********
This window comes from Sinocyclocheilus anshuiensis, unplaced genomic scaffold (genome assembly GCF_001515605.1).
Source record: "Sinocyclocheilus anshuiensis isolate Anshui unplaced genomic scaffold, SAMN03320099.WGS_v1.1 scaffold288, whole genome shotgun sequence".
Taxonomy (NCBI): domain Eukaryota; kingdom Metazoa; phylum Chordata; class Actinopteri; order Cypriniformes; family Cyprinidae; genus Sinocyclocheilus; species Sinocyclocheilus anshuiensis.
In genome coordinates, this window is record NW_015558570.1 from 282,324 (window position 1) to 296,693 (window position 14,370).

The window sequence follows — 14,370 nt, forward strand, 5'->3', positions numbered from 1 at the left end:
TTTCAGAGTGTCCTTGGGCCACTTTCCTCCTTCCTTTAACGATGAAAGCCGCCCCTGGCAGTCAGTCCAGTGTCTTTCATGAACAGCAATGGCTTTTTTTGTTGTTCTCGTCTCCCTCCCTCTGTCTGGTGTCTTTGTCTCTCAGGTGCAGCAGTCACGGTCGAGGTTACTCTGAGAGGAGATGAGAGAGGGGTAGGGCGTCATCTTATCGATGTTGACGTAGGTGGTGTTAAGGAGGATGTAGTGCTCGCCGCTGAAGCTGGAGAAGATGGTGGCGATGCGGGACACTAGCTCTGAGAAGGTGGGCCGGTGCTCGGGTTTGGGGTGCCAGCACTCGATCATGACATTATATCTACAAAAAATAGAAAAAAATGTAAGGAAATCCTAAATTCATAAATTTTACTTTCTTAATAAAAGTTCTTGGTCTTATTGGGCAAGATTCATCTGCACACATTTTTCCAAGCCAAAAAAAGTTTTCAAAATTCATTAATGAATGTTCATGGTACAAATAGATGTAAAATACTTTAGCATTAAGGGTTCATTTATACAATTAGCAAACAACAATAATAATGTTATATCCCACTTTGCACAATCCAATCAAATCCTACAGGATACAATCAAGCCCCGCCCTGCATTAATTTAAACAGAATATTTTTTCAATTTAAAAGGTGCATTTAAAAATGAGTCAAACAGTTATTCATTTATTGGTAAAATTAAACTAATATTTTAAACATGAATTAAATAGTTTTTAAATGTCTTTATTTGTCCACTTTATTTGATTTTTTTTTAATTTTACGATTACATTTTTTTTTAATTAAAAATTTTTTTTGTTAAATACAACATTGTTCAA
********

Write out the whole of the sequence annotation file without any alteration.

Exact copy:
This window comes from Sinocyclocheilus anshuiensis, unplaced genomic scaffold (genome assembly GCF_001515605.1).
Source record: "Sinocyclocheilus anshuiensis isolate Anshui unplaced genomic scaffold, SAMN03320099.WGS_v1.1 scaffold288, whole genome shotgun sequence".
Taxonomy (NCBI): domain Eukaryota; kingdom Metazoa; phylum Chordata; class Actinopteri; order Cypriniformes; family Cyprinidae; genus Sinocyclocheilus; species Sinocyclocheilus anshuiensis.
In genome coordinates, this window is record NW_015558570.1 from 282,324 (window position 1) to 296,693 (window position 14,370).

The window sequence follows — 14,370 nt, forward strand, 5'->3', positions numbered from 1 at the left end:
TTTCAGAGTGTCCTTGGGCCACTTTCCTCCTTCCTTTAACGATGAAAGCCGCCCCTGGCAGTCAGTCCAGTGTCTTTCATGAACAGCAATGGCTTTTTTTGTTGTTCTCGTCTCCCTCCCTCTGTCTGGTGTCTTTGTCTCTCAGGTGCAGCAGTCACGGTCGAGGTTACTCTGAGAGGAGATGAGAGAGGGGTAGGGCGTCATCTTATCGATGTTGACGTAGGTGGTGTTAAGGAGGATGTAGTGCTCGCCGCTGAAGCTGGAGAAGATGGTGGCGATGCGGGACACTAGCTCTGAGAAGGTGGGCCGGTGCTCGGGTTTGGGGTGCCAGCACTCGATCATGACATTATATCTACAAAAAATAGAAAAAAATGTAAGGAAATCCTAAATTCATAAATTTTACTTTCTTAATAAAAGTTCTTGGTCTTATTGGGCAAGATTCATCTGCACACATTTTTCCAAGCCAAAAAAAGTTTTCAAAATTCATTAATGAATGTTCATGGTACAAATAGATGTAAAATACTTTAGCATTAAGGGTTCATTTATACAATTAGCAAACAACAATAATAATGTTATATCCCACTTTGCACAATCCAATCAAATCCTACAGGATACAATCAAGCCCCGCCCTGCATTAATTTAAACAGAATATTTTTTCAATTTAAAAGGTGCATTTAAAAATGAGTCAAACAGTTATTCATTTATTGGTAAAATTAAACTAATATTTTAAACATGAATTAAATAGTTTTTAAATGTCTTTATTTGTCCACTTTATTTGATTTTTTTTTAATTTTACGATTACATTTTTTTTTAATTAAAAATTTTTTTTGTTAAATACAACATTGTTCAA